With what exquisite art; that is to say, with what exquisite nature, has he not introduced this scene, and made us love and admire the illustrious patriot, who having done what he could upon earth, and prepared for his last effort, is about to encounter the menaces of fate. How admirably, by the help of the little boy and the lute, has he painted him, who was only a dictator and a warrior because he was a great humanist, the Platonic philosopher in action, the ideal, yet not passionless, man, — such a one as Shakespeare loved, not because he loved only select human nature, but because he loved all that human nature contained !

We must confess, that in our opinion the address to the Ghost is not so good as in simple old Plutarch. There is too much astonishment and agitation in it; if not for na

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* In the article on the “Household Gods of the Ancients." - ED.

ture, at least for the superinduced and philosophic nature, that we are led to suppose was in Brutus; and the same objection might be made to what follows. The household are called up in too much alarm. It is Brutus's care for his servants, his bidding them take their rest, and what he says to the little lute-player, overcome with sleep, that render the scene so charming. The divine scene also between him and Cassius, where he tells him that “ Portia is dead,” has just preceded it.

Brutus. Lucius, my gown. [Exit Lucius.] Farewell, good Messala ;
Good night, Titinius:-noble, noble Cassius,
Good night, and good repose.

Cassius. O, my dear brother !
This was an ill beginning of the night:
Never come such division 'tween our souls !
Let it not, Brutus.

Bru. Every thing is well.
Cas. Good night, my lord.
Bru. Good night, good brother.
Titinius and Messala. Good nigh lord Brutus.
Bru.

Farewell, every one.

[Exeunt Cas., Tit., and Mes. Re-enter Lucius with the gown. Give me the gown. Where is thy instrument?

Lucius. Here in the tent.
Bru.

What, thou speak’st drowsily?
Poor knave, I blame thee not; thou art o’er-watched.
Call Claudius, and some other of my men ;
I'll have them sleep on cushions in my tent.

Luc. Varro and Claudius.

Enter Varro and CLAUDIUS.

Varro. Calls my lord ?

Bru. I pray you, sirs, lie in my tent and sleep;
It may be, I shall raise you by and by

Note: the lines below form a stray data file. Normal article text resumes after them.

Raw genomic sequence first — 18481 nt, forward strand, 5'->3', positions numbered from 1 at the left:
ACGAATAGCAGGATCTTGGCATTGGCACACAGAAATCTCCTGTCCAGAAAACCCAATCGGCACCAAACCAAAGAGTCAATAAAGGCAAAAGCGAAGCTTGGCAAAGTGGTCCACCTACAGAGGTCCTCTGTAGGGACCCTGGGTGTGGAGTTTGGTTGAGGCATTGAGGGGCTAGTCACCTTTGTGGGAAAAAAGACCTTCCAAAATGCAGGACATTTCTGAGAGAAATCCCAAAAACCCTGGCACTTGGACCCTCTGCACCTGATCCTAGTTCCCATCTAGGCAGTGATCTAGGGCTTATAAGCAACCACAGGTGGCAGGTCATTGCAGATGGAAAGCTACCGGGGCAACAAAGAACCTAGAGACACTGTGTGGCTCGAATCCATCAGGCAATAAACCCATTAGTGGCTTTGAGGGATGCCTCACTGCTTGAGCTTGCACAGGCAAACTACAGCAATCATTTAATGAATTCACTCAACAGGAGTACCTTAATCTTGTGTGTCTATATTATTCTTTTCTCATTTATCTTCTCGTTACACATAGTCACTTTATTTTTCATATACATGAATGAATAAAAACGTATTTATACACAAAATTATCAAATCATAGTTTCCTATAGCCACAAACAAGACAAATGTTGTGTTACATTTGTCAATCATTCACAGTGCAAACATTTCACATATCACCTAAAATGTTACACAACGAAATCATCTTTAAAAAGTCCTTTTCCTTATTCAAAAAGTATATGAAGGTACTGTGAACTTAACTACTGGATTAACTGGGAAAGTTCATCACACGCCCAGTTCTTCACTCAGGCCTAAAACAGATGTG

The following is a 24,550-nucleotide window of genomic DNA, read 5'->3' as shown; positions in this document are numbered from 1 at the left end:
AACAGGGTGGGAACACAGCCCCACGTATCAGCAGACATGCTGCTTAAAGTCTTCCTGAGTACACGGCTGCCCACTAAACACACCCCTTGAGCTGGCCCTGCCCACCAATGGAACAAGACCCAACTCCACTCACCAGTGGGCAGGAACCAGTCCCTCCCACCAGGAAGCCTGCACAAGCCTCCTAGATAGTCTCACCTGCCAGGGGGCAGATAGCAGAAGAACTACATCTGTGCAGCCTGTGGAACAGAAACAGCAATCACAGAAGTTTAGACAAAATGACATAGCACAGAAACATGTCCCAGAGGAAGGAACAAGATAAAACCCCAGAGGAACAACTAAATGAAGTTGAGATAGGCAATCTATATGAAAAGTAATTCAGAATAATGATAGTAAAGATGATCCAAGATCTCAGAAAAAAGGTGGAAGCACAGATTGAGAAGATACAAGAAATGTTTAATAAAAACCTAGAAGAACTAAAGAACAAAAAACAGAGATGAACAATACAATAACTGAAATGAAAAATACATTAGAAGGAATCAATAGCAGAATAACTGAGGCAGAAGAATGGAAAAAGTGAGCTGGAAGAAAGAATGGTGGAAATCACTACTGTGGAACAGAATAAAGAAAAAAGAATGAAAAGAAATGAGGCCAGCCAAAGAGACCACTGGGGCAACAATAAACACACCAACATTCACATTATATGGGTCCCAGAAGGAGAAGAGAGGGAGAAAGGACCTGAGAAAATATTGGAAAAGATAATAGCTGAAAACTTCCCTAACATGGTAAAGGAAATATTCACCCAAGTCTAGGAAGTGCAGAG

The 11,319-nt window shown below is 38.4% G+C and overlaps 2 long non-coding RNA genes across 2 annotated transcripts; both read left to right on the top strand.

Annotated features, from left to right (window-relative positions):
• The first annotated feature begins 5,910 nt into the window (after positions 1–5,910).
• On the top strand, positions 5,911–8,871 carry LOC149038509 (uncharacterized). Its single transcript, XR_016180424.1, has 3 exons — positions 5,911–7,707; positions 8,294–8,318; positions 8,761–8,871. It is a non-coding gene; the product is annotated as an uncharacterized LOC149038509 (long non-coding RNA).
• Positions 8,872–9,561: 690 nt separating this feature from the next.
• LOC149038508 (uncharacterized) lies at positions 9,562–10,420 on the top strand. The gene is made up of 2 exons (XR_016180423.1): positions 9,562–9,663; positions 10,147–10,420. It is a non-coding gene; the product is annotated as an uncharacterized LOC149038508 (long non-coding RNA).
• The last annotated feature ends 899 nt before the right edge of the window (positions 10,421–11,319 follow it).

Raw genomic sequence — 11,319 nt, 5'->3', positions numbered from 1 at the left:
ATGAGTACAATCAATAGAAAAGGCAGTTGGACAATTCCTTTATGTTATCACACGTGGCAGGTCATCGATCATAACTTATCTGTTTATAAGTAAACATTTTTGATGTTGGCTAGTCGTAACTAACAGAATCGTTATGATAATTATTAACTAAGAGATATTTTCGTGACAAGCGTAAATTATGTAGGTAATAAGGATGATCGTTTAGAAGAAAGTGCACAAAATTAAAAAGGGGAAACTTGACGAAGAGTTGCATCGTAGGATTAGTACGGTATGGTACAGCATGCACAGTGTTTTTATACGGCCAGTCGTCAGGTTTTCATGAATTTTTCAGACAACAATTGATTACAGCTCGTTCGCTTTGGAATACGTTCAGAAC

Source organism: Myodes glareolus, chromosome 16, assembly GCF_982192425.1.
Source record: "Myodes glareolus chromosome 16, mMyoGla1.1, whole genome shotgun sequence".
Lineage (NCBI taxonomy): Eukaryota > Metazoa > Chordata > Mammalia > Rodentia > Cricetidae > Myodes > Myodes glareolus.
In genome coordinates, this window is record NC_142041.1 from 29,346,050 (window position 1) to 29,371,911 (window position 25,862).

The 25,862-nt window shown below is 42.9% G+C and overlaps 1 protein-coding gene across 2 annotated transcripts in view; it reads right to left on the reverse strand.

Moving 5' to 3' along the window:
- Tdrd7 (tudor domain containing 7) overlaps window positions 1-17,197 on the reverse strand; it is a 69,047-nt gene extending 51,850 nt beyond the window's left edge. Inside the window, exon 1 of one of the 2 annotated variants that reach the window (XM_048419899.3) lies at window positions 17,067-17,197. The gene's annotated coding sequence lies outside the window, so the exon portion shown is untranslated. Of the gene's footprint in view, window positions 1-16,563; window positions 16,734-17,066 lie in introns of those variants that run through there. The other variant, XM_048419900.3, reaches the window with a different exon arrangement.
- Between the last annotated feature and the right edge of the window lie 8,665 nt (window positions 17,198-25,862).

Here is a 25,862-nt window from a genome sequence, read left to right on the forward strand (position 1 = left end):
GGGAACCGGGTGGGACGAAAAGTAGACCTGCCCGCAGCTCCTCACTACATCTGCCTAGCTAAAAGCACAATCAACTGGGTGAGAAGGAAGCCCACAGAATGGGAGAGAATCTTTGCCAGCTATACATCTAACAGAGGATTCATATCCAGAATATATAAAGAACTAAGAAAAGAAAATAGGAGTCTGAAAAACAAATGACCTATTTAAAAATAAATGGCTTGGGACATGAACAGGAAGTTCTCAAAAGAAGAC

On business to my brother Cassius.

Var. So please you, we will stand, and watch your pleasure.
Bru. I will not have it so: lie down, good sirs;

(Servants lie down.

[Music and a song.

It may be, I shall otherwise think me.
Look, Lucius, here's the book I sought for so;
I put it in the pocket of my gown.

Luc. I was sure, your lordship did not give it me.

Bru. Bear with me, good boy, I am much forgetful.
Canst thou hold up thy heavy eyes awhile,
And touch thy instrument a strain or two?

Luc. Ay, my lord, an it please you.
Bru.

It does, my boy.
I trouble thee too much, but thou art willing.

Luc. It is my duty, sir.

Bru. I should not urge thy duty past thy might; I know young bloods look for a time of rest.

Luc. I have slept, my lord, already.

Bru. It is well done ; and thou shalt sleep again;
I will not hold thee long: if I do live,
I will be good to thee.
This is a sleepy tune:-0, murderous slumber!
Lay'st thou thy leaden mace upon my boy,
That plays thee music? — Gentle knave, good night;
I will not do thee so much wrong to wake thee.
If thou dost nod, thou break'st thy instrument;
I'll take it from thee; and good boy, good night.
Let me see, let me see ; is not the leaf turn'd down,
Where I left reading? Here it is, I think.

Enter the Ghost of CÆSAR.
How ill this taper burns! Ha! who comes here?
I think it is the weakness of mine eyes,
That shapes this monstrous apparition.
It comes upon me:-art thou any thing?
Art thou some god, some angel, or some devil,
That mak'st my blood cold, and my hair to stare?
Speak to me, what thou art.

Ghost. Thy evil spirit, Brutus.
Bru.

Why com'st thou?
Ghost. To tell thee, thou shalt see me at Philippi.

Bru. Well;
Then I shall see thee again?
Ghost.

Ay, at Philippi.
Bru. Why, I will see thee at Philippi then. -
Now I have taken heart, thou vanishest:
Ill spirit, I would hold more talk with thee. -

[He sits down.

(Ghost vanishes.